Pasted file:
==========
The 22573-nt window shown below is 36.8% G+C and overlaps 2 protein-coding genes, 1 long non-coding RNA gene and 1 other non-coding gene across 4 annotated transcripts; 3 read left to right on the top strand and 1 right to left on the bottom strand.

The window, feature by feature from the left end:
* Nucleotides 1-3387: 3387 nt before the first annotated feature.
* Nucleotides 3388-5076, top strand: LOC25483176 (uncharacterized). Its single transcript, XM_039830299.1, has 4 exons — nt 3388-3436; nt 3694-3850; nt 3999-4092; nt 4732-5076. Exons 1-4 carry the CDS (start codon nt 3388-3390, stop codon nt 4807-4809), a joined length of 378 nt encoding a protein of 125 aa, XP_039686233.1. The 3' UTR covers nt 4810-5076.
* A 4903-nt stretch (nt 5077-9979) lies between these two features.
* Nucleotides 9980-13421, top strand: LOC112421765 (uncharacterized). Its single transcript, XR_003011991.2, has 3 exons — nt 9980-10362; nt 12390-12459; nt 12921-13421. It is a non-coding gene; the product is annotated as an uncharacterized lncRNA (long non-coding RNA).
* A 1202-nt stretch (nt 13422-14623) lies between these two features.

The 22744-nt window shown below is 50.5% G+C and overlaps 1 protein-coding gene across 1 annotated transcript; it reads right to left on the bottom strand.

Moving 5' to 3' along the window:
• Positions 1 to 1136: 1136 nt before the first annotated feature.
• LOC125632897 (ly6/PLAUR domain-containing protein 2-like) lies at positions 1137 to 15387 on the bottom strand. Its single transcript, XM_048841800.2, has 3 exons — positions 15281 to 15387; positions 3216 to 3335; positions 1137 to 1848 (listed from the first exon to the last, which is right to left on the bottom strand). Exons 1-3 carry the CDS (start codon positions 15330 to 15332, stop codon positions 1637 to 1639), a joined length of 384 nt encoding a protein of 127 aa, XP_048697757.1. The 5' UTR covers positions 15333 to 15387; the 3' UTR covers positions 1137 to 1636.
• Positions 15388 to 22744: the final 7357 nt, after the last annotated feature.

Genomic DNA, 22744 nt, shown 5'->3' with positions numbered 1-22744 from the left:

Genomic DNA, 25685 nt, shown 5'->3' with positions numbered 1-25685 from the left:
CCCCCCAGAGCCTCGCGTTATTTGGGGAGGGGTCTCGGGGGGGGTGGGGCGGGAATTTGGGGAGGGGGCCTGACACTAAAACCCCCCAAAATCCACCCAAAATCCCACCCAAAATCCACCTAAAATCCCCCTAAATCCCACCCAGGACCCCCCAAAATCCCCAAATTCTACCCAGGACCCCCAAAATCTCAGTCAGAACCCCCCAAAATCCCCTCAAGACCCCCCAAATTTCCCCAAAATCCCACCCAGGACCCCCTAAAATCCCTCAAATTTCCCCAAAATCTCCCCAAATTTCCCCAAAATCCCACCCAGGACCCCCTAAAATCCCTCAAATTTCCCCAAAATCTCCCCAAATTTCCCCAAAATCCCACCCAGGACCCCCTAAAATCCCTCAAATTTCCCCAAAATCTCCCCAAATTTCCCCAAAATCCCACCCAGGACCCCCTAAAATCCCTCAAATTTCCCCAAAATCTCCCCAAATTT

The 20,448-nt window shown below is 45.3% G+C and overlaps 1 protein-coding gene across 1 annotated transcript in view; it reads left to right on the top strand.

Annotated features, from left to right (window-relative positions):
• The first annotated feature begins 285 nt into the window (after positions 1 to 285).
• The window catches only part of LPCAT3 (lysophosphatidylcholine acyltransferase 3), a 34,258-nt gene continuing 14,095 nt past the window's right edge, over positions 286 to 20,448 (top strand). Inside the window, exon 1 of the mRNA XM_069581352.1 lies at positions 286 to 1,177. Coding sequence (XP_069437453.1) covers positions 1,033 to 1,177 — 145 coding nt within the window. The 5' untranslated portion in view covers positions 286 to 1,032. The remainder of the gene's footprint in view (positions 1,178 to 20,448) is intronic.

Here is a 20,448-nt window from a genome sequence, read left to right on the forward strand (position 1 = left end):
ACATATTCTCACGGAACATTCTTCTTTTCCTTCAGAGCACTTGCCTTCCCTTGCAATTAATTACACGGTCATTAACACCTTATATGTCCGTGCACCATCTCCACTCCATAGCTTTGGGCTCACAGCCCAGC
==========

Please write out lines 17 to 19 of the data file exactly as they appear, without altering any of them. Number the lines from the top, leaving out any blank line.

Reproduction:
Annotated features, from left to right (window-relative positions):
• The first annotated feature begins 285 nt into the window (after positions 1 to 285).
• The window catches only part of LPCAT3 (lysophosphatidylcholine acyltransferase 3), a 34,258-nt gene continuing 14,095 nt past the window's right edge, over positions 286 to 20,448 (top strand). Inside the window, exon 1 of the mRNA XM_069581352.1 lies at positions 286 to 1,177. Coding sequence (XP_069437453.1) covers positions 1,033 to 1,177 — 145 coding nt within the window. The 5' untranslated portion in view covers positions 286 to 1,032. The remainder of the gene's footprint in view (positions 1,178 to 20,448) is intronic.